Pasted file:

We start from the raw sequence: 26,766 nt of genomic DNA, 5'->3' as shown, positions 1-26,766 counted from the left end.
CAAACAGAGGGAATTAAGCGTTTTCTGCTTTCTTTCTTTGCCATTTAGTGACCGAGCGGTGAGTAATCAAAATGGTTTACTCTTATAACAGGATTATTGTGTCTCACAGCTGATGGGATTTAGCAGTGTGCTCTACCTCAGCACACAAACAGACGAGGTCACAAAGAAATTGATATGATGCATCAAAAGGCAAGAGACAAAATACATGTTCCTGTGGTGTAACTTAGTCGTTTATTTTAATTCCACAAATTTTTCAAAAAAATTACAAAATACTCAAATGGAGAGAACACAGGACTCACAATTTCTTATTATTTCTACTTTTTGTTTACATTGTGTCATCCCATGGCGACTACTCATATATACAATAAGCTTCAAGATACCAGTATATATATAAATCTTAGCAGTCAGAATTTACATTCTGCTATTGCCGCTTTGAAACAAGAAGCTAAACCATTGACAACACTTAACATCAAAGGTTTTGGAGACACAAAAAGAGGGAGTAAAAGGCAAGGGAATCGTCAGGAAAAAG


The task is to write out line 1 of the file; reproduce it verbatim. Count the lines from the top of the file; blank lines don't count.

We start from the raw sequence: 26,766 nt of genomic DNA, 5'->3' as shown, positions 1-26,766 counted from the left end.